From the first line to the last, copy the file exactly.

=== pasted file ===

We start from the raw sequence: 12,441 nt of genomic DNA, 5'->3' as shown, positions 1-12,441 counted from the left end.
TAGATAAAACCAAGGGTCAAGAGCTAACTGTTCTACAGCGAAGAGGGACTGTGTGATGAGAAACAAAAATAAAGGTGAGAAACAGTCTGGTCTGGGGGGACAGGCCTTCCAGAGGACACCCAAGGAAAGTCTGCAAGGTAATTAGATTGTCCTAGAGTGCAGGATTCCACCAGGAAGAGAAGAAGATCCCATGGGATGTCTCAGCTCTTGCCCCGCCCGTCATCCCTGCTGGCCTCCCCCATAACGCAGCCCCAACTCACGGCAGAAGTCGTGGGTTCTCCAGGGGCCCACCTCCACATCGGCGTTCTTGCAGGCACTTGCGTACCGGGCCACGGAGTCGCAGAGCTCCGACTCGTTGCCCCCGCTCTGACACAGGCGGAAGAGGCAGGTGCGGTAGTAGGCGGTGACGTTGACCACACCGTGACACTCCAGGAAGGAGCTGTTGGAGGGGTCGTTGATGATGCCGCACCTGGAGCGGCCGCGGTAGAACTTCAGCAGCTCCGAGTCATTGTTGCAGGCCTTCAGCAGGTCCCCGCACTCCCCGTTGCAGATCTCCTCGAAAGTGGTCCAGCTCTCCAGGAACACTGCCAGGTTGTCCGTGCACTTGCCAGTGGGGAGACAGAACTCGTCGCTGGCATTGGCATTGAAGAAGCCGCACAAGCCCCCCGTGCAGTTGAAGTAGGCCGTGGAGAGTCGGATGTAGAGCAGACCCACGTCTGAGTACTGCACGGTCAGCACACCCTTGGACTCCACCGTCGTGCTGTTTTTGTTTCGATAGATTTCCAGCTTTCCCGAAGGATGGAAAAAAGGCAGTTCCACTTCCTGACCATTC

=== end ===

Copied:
We start from the raw sequence: 12,441 nt of genomic DNA, 5'->3' as shown, positions 1-12,441 counted from the left end.
TAGATAAAACCAAGGGTCAAGAGCTAACTGTTCTACAGCGAAGAGGGACTGTGTGATGAGAAACAAAAATAAAGGTGAGAAACAGTCTGGTCTGGGGGGACAGGCCTTCCAGAGGACACCCAAGGAAAGTCTGCAAGGTAATTAGATTGTCCTAGAGTGCAGGATTCCACCAGGAAGAGAAGAAGATCCCATGGGATGTCTCAGCTCTTGCCCCGCCCGTCATCCCTGCTGGCCTCCCCCATAACGCAGCCCCAACTCACGGCAGAAGTCGTGGGTTCTCCAGGGGCCCACCTCCACATCGGCGTTCTTGCAGGCACTTGCGTACCGGGCCACGGAGTCGCAGAGCTCCGACTCGTTGCCCCCGCTCTGACACAGGCGGAAGAGGCAGGTGCGGTAGTAGGCGGTGACGTTGACCACACCGTGACACTCCAGGAAGGAGCTGTTGGAGGGGTCGTTGATGATGCCGCACCTGGAGCGGCCGCGGTAGAACTTCAGCAGCTCCGAGTCATTGTTGCAGGCCTTCAGCAGGTCCCCGCACTCCCCGTTGCAGATCTCCTCGAAAGTGGTCCAGCTCTCCAGGAACACTGCCAGGTTGTCCGTGCACTTGCCAGTGGGGAGACAGAACTCGTCGCTGGCATTGGCATTGAAGAAGCCGCACAAGCCCCCCGTGCAGTTGAAGTAGGCCGTGGAGAGTCGGATGTAGAGCAGACCCACGTCTGAGTACTGCACGGTCAGCACACCCTTGGACTCCACCGTCGTGCTGTTTTTGTTTCGATAGATTTCCAGCTTTCCCGAAGGATGGAAAAAAGGCAGTTCCACTTCCTGACCATTC